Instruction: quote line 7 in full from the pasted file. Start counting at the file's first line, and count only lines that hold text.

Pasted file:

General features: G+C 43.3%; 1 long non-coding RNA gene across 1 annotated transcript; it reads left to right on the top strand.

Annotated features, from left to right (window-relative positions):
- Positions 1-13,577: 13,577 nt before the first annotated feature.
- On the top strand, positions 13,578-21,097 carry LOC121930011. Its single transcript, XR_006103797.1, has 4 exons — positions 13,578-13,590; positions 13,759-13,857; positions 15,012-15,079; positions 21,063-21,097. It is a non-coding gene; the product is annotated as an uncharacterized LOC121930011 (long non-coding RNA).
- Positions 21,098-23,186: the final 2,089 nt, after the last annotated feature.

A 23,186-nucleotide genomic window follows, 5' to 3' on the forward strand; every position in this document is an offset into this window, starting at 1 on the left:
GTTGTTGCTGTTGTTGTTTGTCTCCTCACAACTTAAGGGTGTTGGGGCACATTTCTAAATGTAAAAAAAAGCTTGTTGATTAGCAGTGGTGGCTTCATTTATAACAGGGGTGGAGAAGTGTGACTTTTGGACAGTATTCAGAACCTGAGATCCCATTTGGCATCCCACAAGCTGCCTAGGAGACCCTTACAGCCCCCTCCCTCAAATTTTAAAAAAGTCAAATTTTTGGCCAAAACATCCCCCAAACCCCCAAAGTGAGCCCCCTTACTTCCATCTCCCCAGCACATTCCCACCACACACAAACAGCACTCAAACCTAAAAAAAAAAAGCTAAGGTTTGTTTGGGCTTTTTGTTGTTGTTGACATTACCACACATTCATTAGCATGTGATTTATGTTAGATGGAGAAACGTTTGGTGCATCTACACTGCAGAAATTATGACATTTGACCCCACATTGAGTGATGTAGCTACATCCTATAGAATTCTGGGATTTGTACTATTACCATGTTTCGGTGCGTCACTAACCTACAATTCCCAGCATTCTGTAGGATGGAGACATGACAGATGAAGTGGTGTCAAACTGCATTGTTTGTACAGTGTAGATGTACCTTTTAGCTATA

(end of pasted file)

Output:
GTTGTTGCTGTTGTTGTTTGTCTCCTCACAACTTAAGGGTGTTGGGGCACATTTCTAAATGTAAAAAAAAGCTTGTTGATTAGCAGTGGTGGCTTCATTTATAACAGGGGTGGAGAAGTGTGACTTTTGGACAGTATTCAGAACCTGAGATCCCATTTGGCATCCCACAAGCTGCCTAGGAGACCCTTACAGCCCCCTCCCTCAAATTTTAAAAAAGTCAAATTTTTGGCCAAAACATCCCCCAAACCCCCAAAGTGAGCCCCCTTACTTCCATCTCCCCAGCACATTCCCACCACACACAAACAGCACTCAAACCTAAAAAAAAAAAGCTAAGGTTTGTTTGGGCTTTTTGTTGTTGTTGACATTACCACACATTCATTAGCATGTGATTTATGTTAGATGGAGAAACGTTTGGTGCATCTACACTGCAGAAATTATGACATTTGACCCCACATTGAGTGATGTAGCTACATCCTATAGAATTCTGGGATTTGTACTATTACCATGTTTCGGTGCGTCACTAACCTACAATTCCCAGCATTCTGTAGGATGGAGACATGACAGATGAAGTGGTGTCAAACTGCATTGTTTGTACAGTGTAGATGTACCTTTTAGCTATA